Authenticity, Audience and Budget – Panel on Video Content Discusses What’s Most Important

By the end of this year, video will account for 74 percent of all content on the internet. If that’s not enough to convince that that you should have a video strategy, then maybe the fact that using the word “video” in an email subject line boosts open rates by 19 percent.

Currently, there is more video content uploaded to the internet in one month than TV has created in the past three decades. But that doesn’t necessarily mean the video content is any good.

Why is it having such a surgence? (That’s right, a surgence – not a resurgence, because this is the first-time video is truly taking over.) It’s partially due to technology! 33 percent of tablet owners watch about an hour of video on their devices every day, and 28 percent of smartphone users watch a video on their devices at least once a day.

Convinced that a video strategy is necessary, but want to know what to do next? Our latest program, Investing in Video Content: Boom or Bust? discussed just that. If you were unable join, you missed a great evening full of insights from panelists Tim Wainwright of Lunchpail Productions, Paul Casinelli of Brightcove, and Rod Smith of Bennett Group, moderated by Rich Swietek of Friendly Giant Marketing.


The panelists discussed how to best use video content, from strategy to creation to distribution, touching on each of their areas of expertise. See below for a recap of the event, key takeaways, and insights any marketer should be aware of when it comes to video content.


  • It’s important to be true to the brand. Consumers can smell when something is disingenuous. – Tim Wainwright
  • When it comes to creative, always try to be smart and relevant. Most importantly, keep it authentic and genuine. – Rod Smith


  • Clicks are important, but completion is more important when there is a call to action at the end of the video. – Tim Wainwright
  • When it comes to metrics, there is no holy grail – they’re all important. Overall views, how long the viewer watches for, what time they drop off, if they engage with the video on social media by sharing, liking, or commenting on it, if they take the next step when there is a call to action. – Paul Casinelli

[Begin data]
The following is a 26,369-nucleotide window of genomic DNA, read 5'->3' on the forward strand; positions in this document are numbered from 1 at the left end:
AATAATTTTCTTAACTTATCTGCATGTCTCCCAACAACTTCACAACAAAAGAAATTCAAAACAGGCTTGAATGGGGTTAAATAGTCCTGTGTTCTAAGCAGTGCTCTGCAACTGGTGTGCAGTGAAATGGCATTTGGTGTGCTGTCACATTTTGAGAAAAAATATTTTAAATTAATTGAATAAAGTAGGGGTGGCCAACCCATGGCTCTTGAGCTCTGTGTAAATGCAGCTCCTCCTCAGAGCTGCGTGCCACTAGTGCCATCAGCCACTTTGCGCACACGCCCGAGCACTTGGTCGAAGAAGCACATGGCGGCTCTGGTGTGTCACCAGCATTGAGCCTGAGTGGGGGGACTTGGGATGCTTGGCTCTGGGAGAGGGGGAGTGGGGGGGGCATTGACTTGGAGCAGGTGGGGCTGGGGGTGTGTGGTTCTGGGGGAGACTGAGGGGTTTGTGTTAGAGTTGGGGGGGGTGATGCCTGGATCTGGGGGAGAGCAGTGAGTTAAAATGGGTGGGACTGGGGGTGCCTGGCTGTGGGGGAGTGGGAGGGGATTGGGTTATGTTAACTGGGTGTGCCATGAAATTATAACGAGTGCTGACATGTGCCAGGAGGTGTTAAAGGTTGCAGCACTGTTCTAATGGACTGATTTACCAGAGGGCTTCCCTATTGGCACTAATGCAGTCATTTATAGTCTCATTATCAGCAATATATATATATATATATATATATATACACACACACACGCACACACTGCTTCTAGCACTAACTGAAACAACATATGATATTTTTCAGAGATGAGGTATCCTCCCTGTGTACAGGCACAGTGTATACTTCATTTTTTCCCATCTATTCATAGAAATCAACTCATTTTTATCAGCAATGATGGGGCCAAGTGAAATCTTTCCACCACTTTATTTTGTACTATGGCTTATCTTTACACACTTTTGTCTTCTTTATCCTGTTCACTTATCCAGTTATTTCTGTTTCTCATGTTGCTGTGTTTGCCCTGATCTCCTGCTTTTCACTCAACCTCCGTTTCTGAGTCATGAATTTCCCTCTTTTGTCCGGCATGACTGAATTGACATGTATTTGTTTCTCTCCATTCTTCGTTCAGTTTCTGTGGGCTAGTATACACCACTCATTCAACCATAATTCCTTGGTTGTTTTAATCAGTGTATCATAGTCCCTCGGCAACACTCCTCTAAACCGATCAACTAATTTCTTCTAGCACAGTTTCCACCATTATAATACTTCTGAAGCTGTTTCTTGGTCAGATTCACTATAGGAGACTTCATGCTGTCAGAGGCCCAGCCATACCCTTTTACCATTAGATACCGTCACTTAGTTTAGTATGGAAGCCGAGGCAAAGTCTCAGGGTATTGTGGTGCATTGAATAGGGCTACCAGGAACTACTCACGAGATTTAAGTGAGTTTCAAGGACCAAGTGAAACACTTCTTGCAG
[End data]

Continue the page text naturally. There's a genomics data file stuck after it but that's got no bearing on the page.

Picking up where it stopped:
• Editing is important, but if the idea is awful the begin with, no amount of cutting will make a difference. – Paul Casinelli
  • It’s easy to waste money if a video is poor quality, used on the wrong audience, and has inconsistent messaging from previous videos the company has distributed. – Rod Smith
  • Certain shooting styles and looks are better for specific audiences. Sometimes you want user-generated on an iPhone, sometimes you want it to look slick. – Tim Wainwright


  • There are three key things to determine before you get started: messaging, budget, and schedule. – Rod Smith
  • Match the budget to the expectation and creative at the beginning. You can always make a great idea at scale. – Rich Swietek
  • Start small. Your video doesn’t need to be a ground-breaking Super Bowl ad. Do what you can with the money you have. – Paul Casinelli


  • Technique and story-telling are both important, but the most important part of a video is understanding if it connects with the audience. – Tim Wainwright
  • Even before strategy, a brand needs to do their research and understand their audience. You need to do your homework. – Rich Swietek

And don’t forget the last piece of advice shared for the evening – always get a release!


Throughout the year, the Publicity Club of New England puts together organizational tours, networking events, and presentations and panels featuring industry experts. Check out our program archive to learn more.

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